& it went to the next (last) series of errors, finalScore, bestScore, & finalClockTime in GameOverScreen.as & tried

            public var finalScore:FinalScore;
    public var bestScore:BestScore;
    public var finalClockTime:FinalClockTime;

but am getting the errors
Type was not found or was not a compile-time constant: FinalScore.
Type was not found or was not a compile-time constant: BestScore
Type was not found or was not a compile-time constant: FinalClockTime

now these are all dynamic text fields in the gameover screen – how do I define the property of these dynamic text fields?

Jason October 24, 2011 at 5:45 pm

<>
import flash.text.TextField;

public var finalScore:TextField;
public var bestScore:TextField;
public var finalClockTime:TextField;

should do it

Bigfoot November 14, 2011 at 5:43 am

Hey, I’m back to trying to create that game that continues to swivel around in my head… but I’ve been hitting some roadblocks the last couple days… I’m pretty sure I’m going down the road of male pattern baldness because of this.
I read your article on using Flash IDE to create levels, and that led me to downloading the newest version of MonsterDebugger …which I couldn’t get to work with Flash CS3 (the old version of MD worked sooo easily!) so I downloaded Flash Develop — you only told us about that, what… two years ago? — and now MonsterDebugger works! …buuut I can’t quite figure out how to write a class for, say, ‘enemy’… everytime I do, my enemy doesn’t show up.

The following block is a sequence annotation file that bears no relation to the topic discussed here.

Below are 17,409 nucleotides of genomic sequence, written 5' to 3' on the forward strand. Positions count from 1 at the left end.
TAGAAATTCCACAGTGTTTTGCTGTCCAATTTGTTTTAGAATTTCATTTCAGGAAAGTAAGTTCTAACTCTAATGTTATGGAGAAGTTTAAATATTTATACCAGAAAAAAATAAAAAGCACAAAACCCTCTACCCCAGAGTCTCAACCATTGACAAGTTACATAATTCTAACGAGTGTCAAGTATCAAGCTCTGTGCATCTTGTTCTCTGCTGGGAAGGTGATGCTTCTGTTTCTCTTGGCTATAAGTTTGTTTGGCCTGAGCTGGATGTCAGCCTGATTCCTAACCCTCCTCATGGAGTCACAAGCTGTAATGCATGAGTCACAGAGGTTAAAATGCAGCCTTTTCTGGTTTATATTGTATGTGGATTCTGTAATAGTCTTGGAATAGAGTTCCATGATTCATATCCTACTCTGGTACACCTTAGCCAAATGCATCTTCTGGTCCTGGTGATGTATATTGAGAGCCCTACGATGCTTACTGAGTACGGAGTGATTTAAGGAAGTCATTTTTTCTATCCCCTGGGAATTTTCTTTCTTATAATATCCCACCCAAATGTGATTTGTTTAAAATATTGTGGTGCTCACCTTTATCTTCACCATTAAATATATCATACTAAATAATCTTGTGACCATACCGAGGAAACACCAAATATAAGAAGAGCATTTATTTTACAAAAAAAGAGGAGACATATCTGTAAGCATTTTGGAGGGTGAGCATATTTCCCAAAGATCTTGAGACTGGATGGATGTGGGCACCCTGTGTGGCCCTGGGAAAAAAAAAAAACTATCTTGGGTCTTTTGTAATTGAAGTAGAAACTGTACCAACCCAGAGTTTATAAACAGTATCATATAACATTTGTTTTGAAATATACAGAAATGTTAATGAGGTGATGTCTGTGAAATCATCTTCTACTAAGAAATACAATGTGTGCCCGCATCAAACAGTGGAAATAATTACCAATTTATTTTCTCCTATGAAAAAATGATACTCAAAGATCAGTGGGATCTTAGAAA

Now, I read this link:
http://www.flashdevelop.org/community/viewtopic.php?f=13&t=8819
So I’m familiar with why it happens… but I can’t figure out how to do it right – could you point me in the right direction, pleeeease??
Thanks

Bigfoot November 24, 2011 at 1:43 am

I guess I just needed to keep researching in order to find the answer…
Here’s the link that explained it to me, in case anyone else is interested…
http://www.onegiantmedia.com/compiling-with-flash-develop-3-and-flexsdk-using-custom-classes-and-designs-in-the-flash-library
Thanks! :)

Kcrik December 1, 2011 at 8:43 pm

Hey,

I am using FlashBuilder on my side :-)

Developing the class in FlashBuilder and the art in Flash IDE is so much better :-)
Cause basically, you can’t have the errors most people get here, like “Type was not found or was not a compile-time constant: FinalScore.”

Cause you have to Embed the MovieClip, etc… in the code, so you have correctly embedded it or you haven’t :-)

James Ebert December 5, 2011 at 6:45 pm

for some reason the line “stage.stageFocusRect = false;” is giving me “Error #1009: Cannot access a property or method of a null object reference.at Game()” when I comment out this line the game runs no issues, but of course I have a bright white border, any reason why this would be a null object? is it a different command in CS5?